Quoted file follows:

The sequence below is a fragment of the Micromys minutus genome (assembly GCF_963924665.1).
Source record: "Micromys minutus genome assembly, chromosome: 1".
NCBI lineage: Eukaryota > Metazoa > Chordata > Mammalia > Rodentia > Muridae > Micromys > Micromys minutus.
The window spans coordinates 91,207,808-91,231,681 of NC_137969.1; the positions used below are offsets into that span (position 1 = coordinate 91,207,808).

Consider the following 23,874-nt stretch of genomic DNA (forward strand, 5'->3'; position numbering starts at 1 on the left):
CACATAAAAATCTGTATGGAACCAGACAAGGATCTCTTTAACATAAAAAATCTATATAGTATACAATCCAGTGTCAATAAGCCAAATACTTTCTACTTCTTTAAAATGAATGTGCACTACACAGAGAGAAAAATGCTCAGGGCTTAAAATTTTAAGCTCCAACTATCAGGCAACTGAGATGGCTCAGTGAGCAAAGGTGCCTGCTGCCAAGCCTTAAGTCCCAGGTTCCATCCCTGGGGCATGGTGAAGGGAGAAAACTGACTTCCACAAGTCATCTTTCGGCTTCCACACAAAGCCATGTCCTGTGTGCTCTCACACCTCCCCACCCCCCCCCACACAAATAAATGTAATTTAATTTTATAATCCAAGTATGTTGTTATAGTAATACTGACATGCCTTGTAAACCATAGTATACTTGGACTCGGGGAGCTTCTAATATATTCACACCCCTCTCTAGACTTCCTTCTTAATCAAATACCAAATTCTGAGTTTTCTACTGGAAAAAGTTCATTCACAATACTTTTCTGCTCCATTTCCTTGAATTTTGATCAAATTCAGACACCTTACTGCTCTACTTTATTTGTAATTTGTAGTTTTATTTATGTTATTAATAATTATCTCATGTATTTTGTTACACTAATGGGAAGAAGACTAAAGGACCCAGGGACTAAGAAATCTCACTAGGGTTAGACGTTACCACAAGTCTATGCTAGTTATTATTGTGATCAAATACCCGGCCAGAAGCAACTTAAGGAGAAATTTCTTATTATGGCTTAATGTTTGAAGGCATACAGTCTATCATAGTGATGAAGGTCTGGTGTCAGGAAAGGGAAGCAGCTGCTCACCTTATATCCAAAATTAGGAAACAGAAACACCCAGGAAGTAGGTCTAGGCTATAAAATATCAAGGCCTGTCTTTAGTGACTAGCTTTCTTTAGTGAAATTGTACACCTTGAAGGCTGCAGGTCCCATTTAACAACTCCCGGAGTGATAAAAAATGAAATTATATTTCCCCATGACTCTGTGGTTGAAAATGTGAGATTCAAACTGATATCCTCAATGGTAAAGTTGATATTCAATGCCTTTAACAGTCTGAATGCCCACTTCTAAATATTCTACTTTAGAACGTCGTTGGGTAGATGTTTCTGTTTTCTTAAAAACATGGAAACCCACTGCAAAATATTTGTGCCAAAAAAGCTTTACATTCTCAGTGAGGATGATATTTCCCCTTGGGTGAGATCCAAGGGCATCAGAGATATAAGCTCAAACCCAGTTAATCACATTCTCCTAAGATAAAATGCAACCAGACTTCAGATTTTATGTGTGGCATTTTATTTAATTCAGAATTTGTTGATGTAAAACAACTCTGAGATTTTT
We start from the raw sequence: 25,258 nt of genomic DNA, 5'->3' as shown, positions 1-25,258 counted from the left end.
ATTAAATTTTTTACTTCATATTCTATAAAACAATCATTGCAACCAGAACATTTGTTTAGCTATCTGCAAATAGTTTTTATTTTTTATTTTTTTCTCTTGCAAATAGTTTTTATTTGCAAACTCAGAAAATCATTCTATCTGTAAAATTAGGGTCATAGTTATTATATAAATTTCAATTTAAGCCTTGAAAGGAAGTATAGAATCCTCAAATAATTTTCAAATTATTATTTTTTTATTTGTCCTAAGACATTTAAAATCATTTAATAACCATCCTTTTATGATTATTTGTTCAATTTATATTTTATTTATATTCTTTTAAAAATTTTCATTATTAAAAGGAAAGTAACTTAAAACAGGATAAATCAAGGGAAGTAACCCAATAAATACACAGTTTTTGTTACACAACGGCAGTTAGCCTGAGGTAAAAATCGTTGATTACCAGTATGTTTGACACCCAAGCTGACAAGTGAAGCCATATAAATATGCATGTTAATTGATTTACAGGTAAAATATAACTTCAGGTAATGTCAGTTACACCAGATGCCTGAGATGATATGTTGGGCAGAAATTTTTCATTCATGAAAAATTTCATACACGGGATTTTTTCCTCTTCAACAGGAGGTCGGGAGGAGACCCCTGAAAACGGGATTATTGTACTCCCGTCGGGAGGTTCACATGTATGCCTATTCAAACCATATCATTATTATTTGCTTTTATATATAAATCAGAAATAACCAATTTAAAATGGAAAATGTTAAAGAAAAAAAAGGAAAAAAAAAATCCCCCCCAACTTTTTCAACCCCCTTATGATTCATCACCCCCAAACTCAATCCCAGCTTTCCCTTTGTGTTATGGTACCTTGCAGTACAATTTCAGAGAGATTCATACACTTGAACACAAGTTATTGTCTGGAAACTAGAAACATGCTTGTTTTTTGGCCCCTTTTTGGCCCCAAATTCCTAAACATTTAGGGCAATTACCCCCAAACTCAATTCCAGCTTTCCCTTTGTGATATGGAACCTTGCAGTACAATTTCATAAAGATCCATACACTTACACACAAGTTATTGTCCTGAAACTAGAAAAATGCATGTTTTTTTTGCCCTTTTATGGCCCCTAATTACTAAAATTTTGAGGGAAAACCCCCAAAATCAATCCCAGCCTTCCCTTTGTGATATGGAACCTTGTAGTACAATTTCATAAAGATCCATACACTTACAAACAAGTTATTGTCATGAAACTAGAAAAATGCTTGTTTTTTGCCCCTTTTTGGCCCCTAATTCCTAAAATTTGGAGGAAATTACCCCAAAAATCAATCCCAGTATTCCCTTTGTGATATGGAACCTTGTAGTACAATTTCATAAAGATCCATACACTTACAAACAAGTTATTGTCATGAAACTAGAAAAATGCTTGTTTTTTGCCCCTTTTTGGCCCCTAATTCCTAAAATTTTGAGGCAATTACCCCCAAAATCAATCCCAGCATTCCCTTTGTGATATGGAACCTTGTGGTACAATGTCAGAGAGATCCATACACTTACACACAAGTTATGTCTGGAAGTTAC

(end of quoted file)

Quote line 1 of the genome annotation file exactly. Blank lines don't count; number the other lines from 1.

The sequence below is a fragment of the Micromys minutus genome (assembly GCF_963924665.1).